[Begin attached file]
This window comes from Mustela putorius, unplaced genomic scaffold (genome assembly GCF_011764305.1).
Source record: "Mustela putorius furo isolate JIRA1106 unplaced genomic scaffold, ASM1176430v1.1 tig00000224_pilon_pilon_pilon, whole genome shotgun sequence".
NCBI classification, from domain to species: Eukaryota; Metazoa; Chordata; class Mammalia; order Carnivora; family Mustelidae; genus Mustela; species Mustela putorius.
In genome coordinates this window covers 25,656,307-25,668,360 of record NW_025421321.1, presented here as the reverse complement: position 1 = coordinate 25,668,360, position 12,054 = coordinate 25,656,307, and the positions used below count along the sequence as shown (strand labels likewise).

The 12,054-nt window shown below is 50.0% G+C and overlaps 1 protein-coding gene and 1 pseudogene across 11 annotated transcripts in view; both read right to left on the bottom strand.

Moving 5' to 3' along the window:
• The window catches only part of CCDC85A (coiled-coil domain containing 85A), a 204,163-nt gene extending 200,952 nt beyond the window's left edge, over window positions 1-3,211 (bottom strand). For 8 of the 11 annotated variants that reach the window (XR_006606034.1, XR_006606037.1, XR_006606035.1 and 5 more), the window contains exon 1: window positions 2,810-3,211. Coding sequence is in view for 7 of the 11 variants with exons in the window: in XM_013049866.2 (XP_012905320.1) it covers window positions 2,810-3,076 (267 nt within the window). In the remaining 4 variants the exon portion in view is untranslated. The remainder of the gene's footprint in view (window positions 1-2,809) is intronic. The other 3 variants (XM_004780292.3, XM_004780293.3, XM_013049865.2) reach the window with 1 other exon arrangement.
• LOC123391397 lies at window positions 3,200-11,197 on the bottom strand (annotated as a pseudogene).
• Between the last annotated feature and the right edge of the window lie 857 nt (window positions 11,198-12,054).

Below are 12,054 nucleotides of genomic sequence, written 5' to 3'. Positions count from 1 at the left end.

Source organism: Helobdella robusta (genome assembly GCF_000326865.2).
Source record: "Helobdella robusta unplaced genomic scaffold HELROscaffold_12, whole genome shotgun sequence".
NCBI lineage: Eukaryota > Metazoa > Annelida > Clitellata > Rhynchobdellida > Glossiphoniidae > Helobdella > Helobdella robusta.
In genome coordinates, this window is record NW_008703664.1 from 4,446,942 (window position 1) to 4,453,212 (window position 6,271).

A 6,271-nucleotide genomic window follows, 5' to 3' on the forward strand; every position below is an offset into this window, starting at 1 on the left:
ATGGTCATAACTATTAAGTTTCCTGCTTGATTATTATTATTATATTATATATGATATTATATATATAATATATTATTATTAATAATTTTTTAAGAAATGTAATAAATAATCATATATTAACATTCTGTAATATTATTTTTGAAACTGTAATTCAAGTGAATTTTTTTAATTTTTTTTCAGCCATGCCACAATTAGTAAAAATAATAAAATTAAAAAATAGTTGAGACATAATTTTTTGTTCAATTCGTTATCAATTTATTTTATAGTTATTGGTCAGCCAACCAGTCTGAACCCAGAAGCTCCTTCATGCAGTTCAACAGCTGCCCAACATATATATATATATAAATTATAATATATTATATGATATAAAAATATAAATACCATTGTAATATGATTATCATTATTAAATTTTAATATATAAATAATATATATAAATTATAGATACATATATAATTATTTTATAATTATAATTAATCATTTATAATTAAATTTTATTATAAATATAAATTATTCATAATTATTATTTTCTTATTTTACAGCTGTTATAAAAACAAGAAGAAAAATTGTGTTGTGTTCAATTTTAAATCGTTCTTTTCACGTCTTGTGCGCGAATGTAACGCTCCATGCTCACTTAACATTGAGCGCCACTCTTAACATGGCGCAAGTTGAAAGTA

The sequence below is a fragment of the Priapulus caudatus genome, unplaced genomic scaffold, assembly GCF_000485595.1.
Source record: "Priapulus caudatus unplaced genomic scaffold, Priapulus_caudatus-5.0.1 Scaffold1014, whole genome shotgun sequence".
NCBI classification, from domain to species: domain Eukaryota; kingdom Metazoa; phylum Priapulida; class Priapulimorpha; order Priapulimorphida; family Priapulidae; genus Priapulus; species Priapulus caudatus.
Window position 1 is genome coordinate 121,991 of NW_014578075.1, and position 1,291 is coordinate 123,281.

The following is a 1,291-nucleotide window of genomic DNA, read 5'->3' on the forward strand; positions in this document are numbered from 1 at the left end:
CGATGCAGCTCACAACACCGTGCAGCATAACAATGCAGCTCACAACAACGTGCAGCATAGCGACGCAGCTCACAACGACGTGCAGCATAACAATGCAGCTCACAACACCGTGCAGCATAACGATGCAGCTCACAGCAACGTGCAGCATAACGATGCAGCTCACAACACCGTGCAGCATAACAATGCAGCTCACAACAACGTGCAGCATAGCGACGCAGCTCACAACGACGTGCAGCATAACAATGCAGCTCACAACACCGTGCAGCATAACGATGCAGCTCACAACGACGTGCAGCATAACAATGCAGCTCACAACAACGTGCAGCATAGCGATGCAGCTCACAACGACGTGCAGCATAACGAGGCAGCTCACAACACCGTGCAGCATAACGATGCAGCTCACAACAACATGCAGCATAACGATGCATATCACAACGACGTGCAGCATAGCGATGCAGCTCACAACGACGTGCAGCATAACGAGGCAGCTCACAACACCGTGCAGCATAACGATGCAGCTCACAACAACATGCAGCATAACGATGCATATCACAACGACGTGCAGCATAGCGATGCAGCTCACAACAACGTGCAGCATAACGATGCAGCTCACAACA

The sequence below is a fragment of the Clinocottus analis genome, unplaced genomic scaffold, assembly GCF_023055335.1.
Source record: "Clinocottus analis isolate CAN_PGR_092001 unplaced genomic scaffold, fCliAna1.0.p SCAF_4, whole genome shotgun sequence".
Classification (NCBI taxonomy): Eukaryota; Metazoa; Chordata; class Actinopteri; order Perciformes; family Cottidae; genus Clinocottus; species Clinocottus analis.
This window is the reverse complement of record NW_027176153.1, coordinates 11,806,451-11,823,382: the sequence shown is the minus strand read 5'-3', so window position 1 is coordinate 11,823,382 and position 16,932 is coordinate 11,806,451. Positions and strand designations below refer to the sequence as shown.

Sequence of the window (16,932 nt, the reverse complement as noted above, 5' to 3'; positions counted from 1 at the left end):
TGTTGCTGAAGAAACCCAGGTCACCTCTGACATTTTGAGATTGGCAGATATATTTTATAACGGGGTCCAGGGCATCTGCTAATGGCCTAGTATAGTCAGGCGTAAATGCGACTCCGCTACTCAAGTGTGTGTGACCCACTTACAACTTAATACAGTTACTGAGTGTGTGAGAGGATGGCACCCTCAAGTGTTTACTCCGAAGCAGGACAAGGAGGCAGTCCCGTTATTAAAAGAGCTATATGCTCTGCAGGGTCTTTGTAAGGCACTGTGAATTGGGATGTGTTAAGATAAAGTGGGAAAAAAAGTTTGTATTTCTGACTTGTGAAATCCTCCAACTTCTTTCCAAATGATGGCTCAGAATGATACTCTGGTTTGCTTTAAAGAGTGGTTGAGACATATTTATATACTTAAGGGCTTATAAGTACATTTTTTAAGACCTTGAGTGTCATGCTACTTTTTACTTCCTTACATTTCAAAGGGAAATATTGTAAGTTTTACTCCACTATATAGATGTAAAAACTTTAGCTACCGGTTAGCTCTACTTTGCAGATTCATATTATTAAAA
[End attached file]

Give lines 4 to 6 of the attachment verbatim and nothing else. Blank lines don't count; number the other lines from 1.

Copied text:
In genome coordinates this window covers 25,656,307-25,668,360 of record NW_025421321.1, presented here as the reverse complement: position 1 = coordinate 25,668,360, position 12,054 = coordinate 25,656,307, and the positions used below count along the sequence as shown (strand labels likewise).

The 12,054-nt window shown below is 50.0% G+C and overlaps 1 protein-coding gene and 1 pseudogene across 11 annotated transcripts in view; both read right to left on the bottom strand.

Moving 5' to 3' along the window: